By David Lewis | Thompson on Hollywood April 6, 2010 at 12:45PM
Lionsgate previewed Kick-Ass Monday night in L.A. with a cast-and-writer Q & A to follow. David Lewis was there:
Hollywood got a short preview of Comic-Con madness last night at an advance screening of Lionsgate's kinetic comic book adaptation Kick-Ass at the Mann Chinese 6. Fanboys (and a few fangirls) lined up for hours beforehand, hoping to grab the good seats for the film and the lengthy, raucous Q&A moderated by the LAT's Geoff Boucher. On hand were Aaron Johnson and co-stars Clark Duke, Christopher Mintz-Plasse and Chloe Grace Moretz, plus co-writer Jane Goldman and the comic's co-creator John Romita Jr.
Judging from the positive crowd response, geeks will line up for Kick-Ass, but larger audiences may be turned off by what may appear to be just another superhero movie, especially one with such bone-crunching violence. Kick-Ass is basically a cheaper, jokier Watchmen. What happens when real people don costumes and try to fight real criminals? As the tagline says, "I can't see through walls...but I can kick your ass."
"This is a superhero movie that didn't need superheroes," explained Avengers artist Romita. "It just needed kids to dress up as superheroes, so you don't have to rely on superheroes doing something spectacular. Real people do something spectacular."
Added Duke: "I think every superhero genre picture after this will have to be kind of reactionary. I don't see how you can make Spider-Man 3 or Fantastic Four after you see this. I'm not badmouthing anybody's movies. I'm also not defending the Fantastic Four movie."
"It's a post-modern deconstruction of the superhero movie," Duke offered (accurately) to some audience tittering. Duke persisted. "It is!"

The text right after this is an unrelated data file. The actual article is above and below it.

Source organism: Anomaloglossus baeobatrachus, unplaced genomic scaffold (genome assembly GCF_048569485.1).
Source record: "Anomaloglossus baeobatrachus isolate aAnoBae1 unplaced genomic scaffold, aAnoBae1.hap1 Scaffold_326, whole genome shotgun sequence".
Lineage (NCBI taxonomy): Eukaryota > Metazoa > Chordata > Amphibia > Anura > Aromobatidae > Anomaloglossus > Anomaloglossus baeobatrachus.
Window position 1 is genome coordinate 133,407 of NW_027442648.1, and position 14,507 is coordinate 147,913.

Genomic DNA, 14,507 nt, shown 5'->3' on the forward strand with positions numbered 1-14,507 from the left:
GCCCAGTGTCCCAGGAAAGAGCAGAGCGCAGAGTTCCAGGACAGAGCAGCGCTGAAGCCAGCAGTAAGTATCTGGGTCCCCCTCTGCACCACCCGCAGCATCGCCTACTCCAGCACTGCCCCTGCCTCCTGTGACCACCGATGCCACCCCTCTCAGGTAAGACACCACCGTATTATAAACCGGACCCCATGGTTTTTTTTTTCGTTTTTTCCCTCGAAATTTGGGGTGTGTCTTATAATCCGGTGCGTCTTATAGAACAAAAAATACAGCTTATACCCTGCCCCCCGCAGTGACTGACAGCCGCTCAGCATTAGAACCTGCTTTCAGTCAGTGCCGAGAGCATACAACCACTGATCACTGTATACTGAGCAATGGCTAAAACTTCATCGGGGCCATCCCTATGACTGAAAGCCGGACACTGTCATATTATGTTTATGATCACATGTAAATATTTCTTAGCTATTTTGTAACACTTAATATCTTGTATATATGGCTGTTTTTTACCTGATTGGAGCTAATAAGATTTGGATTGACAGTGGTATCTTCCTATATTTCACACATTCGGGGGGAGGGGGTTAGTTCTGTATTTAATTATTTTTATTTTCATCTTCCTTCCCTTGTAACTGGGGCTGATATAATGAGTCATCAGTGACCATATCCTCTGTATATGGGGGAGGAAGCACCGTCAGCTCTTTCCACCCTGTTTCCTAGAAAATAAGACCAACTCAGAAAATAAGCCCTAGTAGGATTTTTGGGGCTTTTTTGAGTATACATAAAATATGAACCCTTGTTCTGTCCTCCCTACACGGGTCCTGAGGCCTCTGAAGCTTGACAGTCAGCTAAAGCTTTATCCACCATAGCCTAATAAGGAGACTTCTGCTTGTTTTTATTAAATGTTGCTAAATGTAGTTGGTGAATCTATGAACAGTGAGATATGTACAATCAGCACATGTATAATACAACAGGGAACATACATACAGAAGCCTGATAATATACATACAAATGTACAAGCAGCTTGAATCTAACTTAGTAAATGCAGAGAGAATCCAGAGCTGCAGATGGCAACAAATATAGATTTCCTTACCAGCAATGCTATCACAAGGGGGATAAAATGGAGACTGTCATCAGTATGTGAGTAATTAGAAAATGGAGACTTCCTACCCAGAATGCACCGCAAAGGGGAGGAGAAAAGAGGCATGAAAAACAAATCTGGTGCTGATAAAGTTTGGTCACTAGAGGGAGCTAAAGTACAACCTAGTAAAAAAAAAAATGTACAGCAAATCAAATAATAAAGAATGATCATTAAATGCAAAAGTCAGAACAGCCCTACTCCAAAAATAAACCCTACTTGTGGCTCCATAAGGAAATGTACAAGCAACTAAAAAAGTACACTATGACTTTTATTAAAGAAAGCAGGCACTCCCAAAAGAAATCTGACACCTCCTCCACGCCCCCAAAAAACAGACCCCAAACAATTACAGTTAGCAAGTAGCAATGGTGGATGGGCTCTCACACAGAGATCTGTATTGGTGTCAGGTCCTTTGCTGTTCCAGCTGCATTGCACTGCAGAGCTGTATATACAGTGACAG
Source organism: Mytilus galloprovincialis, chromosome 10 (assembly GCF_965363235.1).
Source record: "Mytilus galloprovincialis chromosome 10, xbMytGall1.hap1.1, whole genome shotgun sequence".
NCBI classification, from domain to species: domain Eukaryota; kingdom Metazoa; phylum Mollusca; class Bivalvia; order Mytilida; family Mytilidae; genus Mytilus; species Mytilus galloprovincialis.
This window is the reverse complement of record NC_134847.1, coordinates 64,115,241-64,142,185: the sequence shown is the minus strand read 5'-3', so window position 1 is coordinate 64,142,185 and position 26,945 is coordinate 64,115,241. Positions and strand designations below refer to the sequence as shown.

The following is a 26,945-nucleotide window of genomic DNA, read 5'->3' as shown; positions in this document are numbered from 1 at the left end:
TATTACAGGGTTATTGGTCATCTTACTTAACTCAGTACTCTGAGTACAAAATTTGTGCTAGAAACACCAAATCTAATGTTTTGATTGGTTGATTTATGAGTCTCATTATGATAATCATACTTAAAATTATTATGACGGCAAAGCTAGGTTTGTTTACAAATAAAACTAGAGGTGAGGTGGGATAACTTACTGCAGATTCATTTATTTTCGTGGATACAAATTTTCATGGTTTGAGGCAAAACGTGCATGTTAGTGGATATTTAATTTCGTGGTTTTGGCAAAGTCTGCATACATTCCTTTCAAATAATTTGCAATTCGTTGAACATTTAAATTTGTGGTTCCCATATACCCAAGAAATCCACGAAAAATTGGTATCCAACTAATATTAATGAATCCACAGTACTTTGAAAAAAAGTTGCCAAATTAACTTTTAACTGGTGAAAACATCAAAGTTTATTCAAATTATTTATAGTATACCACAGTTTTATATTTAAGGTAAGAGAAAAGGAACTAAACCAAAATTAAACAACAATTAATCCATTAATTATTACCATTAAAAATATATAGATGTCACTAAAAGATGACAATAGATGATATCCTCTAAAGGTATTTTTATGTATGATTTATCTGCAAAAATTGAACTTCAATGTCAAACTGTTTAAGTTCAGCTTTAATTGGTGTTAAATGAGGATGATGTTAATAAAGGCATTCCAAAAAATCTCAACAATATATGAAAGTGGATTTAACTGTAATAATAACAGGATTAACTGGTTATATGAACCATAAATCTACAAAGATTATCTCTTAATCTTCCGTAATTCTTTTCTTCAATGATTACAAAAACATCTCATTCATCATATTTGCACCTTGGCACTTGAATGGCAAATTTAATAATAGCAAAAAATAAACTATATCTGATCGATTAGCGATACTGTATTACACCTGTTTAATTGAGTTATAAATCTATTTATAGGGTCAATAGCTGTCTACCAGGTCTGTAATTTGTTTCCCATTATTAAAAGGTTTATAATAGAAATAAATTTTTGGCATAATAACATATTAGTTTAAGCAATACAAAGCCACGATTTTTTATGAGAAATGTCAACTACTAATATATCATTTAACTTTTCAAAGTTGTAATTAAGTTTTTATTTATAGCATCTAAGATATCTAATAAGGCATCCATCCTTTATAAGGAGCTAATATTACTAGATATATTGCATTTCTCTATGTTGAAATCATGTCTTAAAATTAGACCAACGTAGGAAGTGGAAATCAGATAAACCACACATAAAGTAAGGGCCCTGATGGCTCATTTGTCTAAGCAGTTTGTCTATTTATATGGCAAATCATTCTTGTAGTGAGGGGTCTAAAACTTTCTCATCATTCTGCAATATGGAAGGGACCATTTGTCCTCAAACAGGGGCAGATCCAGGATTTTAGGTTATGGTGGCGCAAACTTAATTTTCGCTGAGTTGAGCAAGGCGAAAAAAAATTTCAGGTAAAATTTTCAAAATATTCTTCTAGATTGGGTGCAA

Already sparking debate is the pre-pubescent Hit Girl (Moretz), who kicks, stabs and shoots her way through baddies. Like the other comic book conventions the movie skewers, the character is a send-up of familiar teen sidekicks cracking wise while being placed in dangerous situations (Nicolas Cage's character Big Daddy is the Batman to Moretz's Robin). Some moviegoers will simply see a wide-eyed kid on a shooting spree. Audience reactions should be interesting to watch.
To prep for the physically demanding role, eleven-year-old Moretz (next seen in Let Me In) did six months of training with gymnasts and the Jackie Chan stunt crew. "They put me in a circus school," she said. "That's pretty awesome, right? Who gets that chance?"
"Clowns," deadpanned Duke. "Clowns get that chance."
After taking a spill on the set, Moretz recalled that the stunt men told her: "'If you ever fall, stay down! That way they might be able to finish the scene...' So I just kind of stayed down and people thought I had broken my neck or something."
"Health comes second on Kick-Ass," added Mintz-Plasse, who was hilarious throughout the Q&A.
Regarding the film's hyper-violence, creative profanity and audacious tonal shifts, Goldman (who co-wrote the screenplay with director Matthew Vaughn) explained: "We tried to avoid looking like we were deliberately trying to be provocative. I think that everything that happens in the film was true to the characters and that's really what we were going for. I think you can probably tell there weren't really any lines we didn't cross!"
Judge for yourselves on April 16th.